A wisely rendered, un-slick low-budgeted coming-of-ager centering on an obese high-school outcast overcomes its unhurried approach. It has an understanding for the demanding onlooker who will be rewarded for the salutary, sobering worldview which it presents.
Terri stars Jacob Wysocki and John C. Reilly with these two creating the central relationship crucial to what is more character than plot driven. In this respect there is some similarity and thematic resonance to lesser known pics like The Wackness and the recent word-of-mouth Paul Giamatti starer set around wrestling, Win Win.
The relative newcomer in Wysocki as the titular character has an authenticity that works from a pronounced, diminished social skill set leading to loneliness and a loathing of school.
Terri dwells in a cluttered ramshackle abode with Uncle James (Creed Bratton of TV's The Office) in the onset of Alzheimer's disease. He installs mouse traps for his Uncle in the attic, and later watches a falcon finished them off when he brings them to the woods.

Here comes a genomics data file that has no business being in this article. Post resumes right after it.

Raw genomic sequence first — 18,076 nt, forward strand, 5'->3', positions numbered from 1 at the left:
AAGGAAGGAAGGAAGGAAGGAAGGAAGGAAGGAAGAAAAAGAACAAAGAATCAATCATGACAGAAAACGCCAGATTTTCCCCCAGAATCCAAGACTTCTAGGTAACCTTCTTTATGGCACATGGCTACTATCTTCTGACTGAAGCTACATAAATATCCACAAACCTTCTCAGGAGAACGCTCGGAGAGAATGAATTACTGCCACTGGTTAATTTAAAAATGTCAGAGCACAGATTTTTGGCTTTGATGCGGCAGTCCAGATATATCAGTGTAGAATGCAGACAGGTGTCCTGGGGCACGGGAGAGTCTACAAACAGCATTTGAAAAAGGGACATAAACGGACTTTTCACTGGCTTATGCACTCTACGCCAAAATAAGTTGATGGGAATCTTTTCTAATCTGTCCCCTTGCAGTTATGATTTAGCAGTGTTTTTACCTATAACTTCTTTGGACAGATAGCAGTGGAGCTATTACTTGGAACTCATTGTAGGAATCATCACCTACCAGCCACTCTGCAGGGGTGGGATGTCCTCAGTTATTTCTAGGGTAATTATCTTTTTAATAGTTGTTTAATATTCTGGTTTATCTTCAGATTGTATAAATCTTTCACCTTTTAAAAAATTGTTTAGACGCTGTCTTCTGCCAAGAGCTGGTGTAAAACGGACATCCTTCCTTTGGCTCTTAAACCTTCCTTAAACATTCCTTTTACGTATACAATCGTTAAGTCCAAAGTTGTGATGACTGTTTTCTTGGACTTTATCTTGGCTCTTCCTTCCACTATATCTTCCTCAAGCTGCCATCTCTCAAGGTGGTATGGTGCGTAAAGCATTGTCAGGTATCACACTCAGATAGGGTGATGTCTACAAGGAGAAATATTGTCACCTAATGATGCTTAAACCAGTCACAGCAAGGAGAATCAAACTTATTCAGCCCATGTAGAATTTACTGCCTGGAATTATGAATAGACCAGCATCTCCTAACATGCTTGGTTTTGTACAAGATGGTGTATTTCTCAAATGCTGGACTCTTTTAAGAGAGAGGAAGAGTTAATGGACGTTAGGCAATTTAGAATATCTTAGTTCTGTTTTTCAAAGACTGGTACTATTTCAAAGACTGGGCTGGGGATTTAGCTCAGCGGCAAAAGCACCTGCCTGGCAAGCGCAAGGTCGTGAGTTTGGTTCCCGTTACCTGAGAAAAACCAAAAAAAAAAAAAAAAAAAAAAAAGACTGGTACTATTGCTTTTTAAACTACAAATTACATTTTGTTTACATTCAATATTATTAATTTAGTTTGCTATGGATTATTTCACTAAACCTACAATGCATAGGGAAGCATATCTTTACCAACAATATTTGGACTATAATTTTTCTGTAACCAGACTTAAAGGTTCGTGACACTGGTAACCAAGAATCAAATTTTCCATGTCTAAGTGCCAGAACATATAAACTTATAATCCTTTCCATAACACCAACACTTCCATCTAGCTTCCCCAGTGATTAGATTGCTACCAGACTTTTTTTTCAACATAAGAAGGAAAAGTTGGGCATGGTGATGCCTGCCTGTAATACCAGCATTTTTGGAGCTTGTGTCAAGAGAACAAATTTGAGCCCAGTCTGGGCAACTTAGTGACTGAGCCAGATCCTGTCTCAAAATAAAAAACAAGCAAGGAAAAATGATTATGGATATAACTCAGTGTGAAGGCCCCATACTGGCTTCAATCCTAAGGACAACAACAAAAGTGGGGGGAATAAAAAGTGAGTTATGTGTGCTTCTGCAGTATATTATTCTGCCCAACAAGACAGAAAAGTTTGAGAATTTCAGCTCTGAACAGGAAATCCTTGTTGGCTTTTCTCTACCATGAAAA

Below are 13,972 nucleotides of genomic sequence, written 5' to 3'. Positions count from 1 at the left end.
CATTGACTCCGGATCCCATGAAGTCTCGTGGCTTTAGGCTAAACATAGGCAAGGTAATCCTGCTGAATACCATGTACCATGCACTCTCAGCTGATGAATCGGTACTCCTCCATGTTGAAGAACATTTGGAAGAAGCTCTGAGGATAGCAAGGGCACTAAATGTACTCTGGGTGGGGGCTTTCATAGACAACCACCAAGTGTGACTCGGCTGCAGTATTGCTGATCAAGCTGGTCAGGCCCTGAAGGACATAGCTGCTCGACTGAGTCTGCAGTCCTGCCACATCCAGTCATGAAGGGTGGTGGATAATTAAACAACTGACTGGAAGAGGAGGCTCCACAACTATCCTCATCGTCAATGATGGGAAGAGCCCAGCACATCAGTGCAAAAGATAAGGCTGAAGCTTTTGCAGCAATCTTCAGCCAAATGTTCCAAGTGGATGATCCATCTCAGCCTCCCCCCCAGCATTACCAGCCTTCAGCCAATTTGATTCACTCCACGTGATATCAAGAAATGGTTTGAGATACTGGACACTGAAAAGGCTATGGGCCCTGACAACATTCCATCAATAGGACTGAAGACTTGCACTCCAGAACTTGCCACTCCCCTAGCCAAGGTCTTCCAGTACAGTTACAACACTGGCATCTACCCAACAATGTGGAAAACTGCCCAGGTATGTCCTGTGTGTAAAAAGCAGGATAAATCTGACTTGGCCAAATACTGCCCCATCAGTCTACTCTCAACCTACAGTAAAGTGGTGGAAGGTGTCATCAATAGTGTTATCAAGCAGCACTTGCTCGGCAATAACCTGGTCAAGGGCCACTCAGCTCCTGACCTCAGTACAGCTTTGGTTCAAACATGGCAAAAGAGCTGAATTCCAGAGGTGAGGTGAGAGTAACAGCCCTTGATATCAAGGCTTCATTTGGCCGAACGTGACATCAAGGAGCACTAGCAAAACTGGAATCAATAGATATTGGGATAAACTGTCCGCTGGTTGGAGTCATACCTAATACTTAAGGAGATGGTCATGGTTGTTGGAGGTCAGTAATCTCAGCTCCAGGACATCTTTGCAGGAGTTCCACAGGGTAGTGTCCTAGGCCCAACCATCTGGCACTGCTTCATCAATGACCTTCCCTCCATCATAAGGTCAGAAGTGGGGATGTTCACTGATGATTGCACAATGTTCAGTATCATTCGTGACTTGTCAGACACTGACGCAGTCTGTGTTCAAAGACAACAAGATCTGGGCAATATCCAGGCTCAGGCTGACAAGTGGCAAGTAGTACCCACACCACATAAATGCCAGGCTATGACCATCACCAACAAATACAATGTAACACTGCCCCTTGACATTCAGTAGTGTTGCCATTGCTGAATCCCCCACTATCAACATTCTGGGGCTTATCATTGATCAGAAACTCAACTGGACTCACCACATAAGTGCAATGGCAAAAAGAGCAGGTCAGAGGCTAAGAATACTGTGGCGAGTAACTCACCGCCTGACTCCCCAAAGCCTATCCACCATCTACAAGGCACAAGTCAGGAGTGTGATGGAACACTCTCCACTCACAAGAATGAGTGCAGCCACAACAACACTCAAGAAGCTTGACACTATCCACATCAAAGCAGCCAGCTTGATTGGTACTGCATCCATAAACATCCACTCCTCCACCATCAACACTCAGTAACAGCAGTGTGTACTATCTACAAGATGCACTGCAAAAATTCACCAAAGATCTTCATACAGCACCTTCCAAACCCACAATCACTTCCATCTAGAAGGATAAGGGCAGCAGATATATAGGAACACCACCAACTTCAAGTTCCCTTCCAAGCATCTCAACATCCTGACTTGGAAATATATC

His tardiness and overly casual dress-wear at school gets the attention of Reilly's multiloquent vice principal Mr. Fitzgerald. The regular Monday "guidance" meetings doesn't prompt Terri to say much at first to the somewhat goofy school official with good intentions.
Through these sessions he meets the scraggly, rebellious Chad (Bridger Zadina) and promiscuous (especially in Home Economics) Heather (Olivia Crocicchia) desiring friendship of similarly unsettled folks.
An emotional pull comes in spite of a languishing pace as Terri has apprehension as a night of drinking and bonding with Chad and Heather has shadings of the detained "Brat Pack" in a famous John Hughes movie.
Sensitive director Azazel Jacobs uses a well-wrought script not to use the characters as pawns or gags, letting the pathos and comedy naturally percolate as joy and melancholy amid flawed people, young and old, has resonance into where they are heading.
An unobtrusive production, meager as it may be, effectively captures the mood of how Terri enters a hedonistic phase as he and Chad prod their way to a funeral of Fitzgerald's secretary. Here is cinema cognizant of the fact that there aren't any easy answers especially with individual vulnerabilities of those in need of what is essential for them. Thus, Reilly (toned down a little from his scene-stealing insurance salesman in Cedar Rapids and occasionally akin to Cyrus) and, notably, a promising Wysocki, always are up to the challenges of material never devolving into fake sentiment when it comes to taking and giving